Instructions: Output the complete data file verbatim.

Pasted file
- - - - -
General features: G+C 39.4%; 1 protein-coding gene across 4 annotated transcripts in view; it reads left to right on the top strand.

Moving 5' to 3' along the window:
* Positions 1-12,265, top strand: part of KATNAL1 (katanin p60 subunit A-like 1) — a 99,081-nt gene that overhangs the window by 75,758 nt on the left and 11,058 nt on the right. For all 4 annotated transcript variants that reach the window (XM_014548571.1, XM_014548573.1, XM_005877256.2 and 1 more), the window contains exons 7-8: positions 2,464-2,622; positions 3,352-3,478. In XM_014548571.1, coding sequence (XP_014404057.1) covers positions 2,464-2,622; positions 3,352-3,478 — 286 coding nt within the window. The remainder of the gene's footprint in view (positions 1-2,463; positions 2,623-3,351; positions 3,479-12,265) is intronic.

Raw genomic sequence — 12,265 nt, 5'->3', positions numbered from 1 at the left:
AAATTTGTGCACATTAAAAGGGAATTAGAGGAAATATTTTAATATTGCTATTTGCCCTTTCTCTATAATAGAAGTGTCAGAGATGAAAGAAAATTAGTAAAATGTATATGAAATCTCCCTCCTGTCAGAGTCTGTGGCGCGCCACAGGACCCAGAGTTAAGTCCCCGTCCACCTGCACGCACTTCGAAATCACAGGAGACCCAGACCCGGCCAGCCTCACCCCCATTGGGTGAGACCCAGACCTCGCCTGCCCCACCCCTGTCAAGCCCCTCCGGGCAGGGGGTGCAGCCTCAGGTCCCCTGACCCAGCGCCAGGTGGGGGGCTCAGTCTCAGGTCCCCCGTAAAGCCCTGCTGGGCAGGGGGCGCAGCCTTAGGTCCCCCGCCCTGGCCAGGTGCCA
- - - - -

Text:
General features: G+C 39.4%; 1 protein-coding gene across 4 annotated transcripts in view; it reads left to right on the top strand.

Moving 5' to 3' along the window:
* Positions 1-12,265, top strand: part of KATNAL1 (katanin p60 subunit A-like 1) — a 99,081-nt gene that overhangs the window by 75,758 nt on the left and 11,058 nt on the right. For all 4 annotated transcript variants that reach the window (XM_014548571.1, XM_014548573.1, XM_005877256.2 and 1 more), the window contains exons 7-8: positions 2,464-2,622; positions 3,352-3,478. In XM_014548571.1, coding sequence (XP_014404057.1) covers positions 2,464-2,622; positions 3,352-3,478 — 286 coding nt within the window. The remainder of the gene's footprint in view (positions 1-2,463; positions 2,623-3,351; positions 3,479-12,265) is intronic.

Raw genomic sequence — 12,265 nt, 5'->3', positions numbered from 1 at the left:
AAATTTGTGCACATTAAAAGGGAATTAGAGGAAATATTTTAATATTGCTATTTGCCCTTTCTCTATAATAGAAGTGTCAGAGATGAAAGAAAATTAGTAAAATGTATATGAAATCTCCCTCCTGTCAGAGTCTGTGGCGCGCCACAGGACCCAGAGTTAAGTCCCCGTCCACCTGCACGCACTTCGAAATCACAGGAGACCCAGACCCGGCCAGCCTCACCCCCATTGGGTGAGACCCAGACCTCGCCTGCCCCACCCCTGTCAAGCCCCTCCGGGCAGGGGGTGCAGCCTCAGGTCCCCTGACCCAGCGCCAGGTGGGGGGCTCAGTCTCAGGTCCCCCGTAAAGCCCTGCTGGGCAGGGGGCGCAGCCTTAGGTCCCCCGCCCTGGCCAGGTGCCA